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Tōkyō My Way

A couple of weeks ago in this space I discussed how friends of mine had visited Tōkyō on package tours and got what I consider an inferior experience of the city. I suppose that such tours are good for many people who just want to relax on a trip to foreign countries and see as much as they can in a place where they do not speak the language, are unfamiliar with the customs and want to be guided by people who know what they are doing. However, that is not what I do. Tōkyō is one of the great cities of the world and deserves a knowledgeable approach. Here I would like to explain my own first visit to Tōkyō.


I should also say that next month I will be reviewing a book, Tokyo for Free, which explains all of the great attractions to be found in the city and which cost nothing. This is the kind of book that everyone who wants to get the most out of a trip to Japan should read.

I went to Japan in 1984 to pay my respects after my father-in-law died. He lived in Hokkaidō so after I landed at Narita I immediately boarded a domestic flight headed there. I spent two weeks attending various events and also being taken around to see the sights. Then I flew back to Tōkyō, landing at Haneda Airport. These days one can take direct flights from the U.S. to Haneda, but at that time the airport was closed to international flights.

When I landed, I took the train into the city. The first stop was Tōkyō Station, a bustling place right in the middle of downtown Tōkyō. I stored my bag in a coin locker and then went directly to Ichigaya where the Nihon Ki-in (Japanese Go Association) is located. I wanted to see the facility before anything else.

By the way, in case the reader is wondering how I knew how to get around so easily in Tōkyō, I should mention that a week before I left Los Angeles for Japan I went to Kinokuniya Bookstore in Little Tokyo and bought a Japanese guidebook to Tōkyō. Then I memorized it. Everything. All of the train and subway routes, accommodations and sights to see, places to eat, and a great deal more.

One thing that the guidebook did not mention was that in Tōkyō Station there is a small booth that will make reservations for you in hotels throughout the city. In those days they charged 10% of the hotel rate and you were given a 10% discount at the hotel. That was great. But now that 10% fee is deducted off the top with no reimbursement. And the hotel also collects a room tax. But the Tōkyō Station travel booth is still a great service today. I wanted to see as much of Tōkyō as I could in the two weeks that I was there, so I changed hotels every day. I would check out in the morning and store my baggage in a coin locker in Tōkyō Station. A little inconvenient, but I was eager to see as much as possible. And all of those hotels certainly gave me nice memories.

In fact, I even stayed at a flophouse in San’ya one night. That is skid row in Tōkyō. In those days, Tōkyō was prosperous and you only met day laborers and the like in those places. Sorry to say, these days there are often young couples down on their luck to be seen there. It is sad.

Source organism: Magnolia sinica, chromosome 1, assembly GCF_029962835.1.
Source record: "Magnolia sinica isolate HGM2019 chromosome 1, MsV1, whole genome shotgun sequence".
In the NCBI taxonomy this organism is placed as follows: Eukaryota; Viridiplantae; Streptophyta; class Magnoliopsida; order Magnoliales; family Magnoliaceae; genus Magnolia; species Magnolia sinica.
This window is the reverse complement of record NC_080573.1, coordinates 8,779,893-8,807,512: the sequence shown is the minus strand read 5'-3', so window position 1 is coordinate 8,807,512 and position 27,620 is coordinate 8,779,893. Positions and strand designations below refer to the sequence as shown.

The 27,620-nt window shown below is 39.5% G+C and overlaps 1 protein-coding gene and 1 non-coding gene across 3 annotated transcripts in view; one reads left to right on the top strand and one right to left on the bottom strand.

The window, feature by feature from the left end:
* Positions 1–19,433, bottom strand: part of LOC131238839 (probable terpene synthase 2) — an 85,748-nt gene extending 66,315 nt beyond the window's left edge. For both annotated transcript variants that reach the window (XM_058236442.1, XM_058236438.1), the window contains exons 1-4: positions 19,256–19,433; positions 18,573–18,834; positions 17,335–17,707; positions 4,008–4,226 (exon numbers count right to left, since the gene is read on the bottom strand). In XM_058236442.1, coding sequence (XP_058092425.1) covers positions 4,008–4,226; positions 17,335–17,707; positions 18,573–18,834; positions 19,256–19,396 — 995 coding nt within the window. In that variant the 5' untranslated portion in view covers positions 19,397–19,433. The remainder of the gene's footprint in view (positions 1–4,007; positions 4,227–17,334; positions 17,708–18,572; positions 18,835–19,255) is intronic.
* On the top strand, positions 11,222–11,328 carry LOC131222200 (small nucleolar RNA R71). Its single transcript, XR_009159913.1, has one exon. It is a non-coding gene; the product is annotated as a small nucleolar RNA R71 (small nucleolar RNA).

But to get back to the story, I met Richard Bozulich and John Power on that first day, and had dinner with them. It was not late when we parted, but when I went back to the Nihon Ki-in only the night watchman was there. In the old days, the Nihon Ki-in had hotel rooms right there on the premises that could be rented for the night. But that service had been shut down by the time I visited. I asked the night watchmen if he would recommend anywhere to stay. He said that the hotel down the block probably had a room. “I have sent Korean go players there when they have come to the Ki-in, so they will probably take you.” The watchman said this with a straight face, so I assumed that he was saying it to be reassuring. I was just ready to collapse, so I ignored his comment and went to check in. I still had to collect by bag from the coin locker, so I just wanted to get it fast and settle in for a good night’s rest.

Over the next days I went everywhere in Tōkyō. Akihabara, the center for electronic goods, Ueno, the college town where Tōkyō University is located (and it has a great cafeteria with the best deal for meals in Tōkyō), Shinjuku with its hyper-active entertainment attractions, Kanda for the bookstores, and Asakusa, perhaps my favorite place in Tōkyō, where one finds Sensoji/Asakusa Kannon Temple and the sumo arena. I spent the morning at the temple, where one can just sit quietly, and managed to buy a ticket for the day’s sumo bouts. I also went to Ikebukuro. At that time, there was an office building called the Sunshine Building which had what was purported to be the best observation deck in Tōkyō. Apparently one could even see Mount Fuji on clear days. But it was hazy when I went there so I did not see anything. Later I went to Zoshigaya Cemetery. I suppose that might seem like a strange place to visit on a sight-seeing trip, but Natsume Sōseki’s grave is there. He is considered the greatest of Japanese novelists. (And his portrait is on the thousand yen note, equivalent to a U.S. ten dollar bill.) There are also other famous people honored there. Perhaps this is a solemn note upon which to end this essay, but I consider my visit to Zoshigaya as a big part of that first time in Tōkyō.

Those who wish to comment on the opinions expressed here may send their thoughts to info@GoWizardry.com. The most interesting responses will be addressed in future postings.

Robert J. Terry

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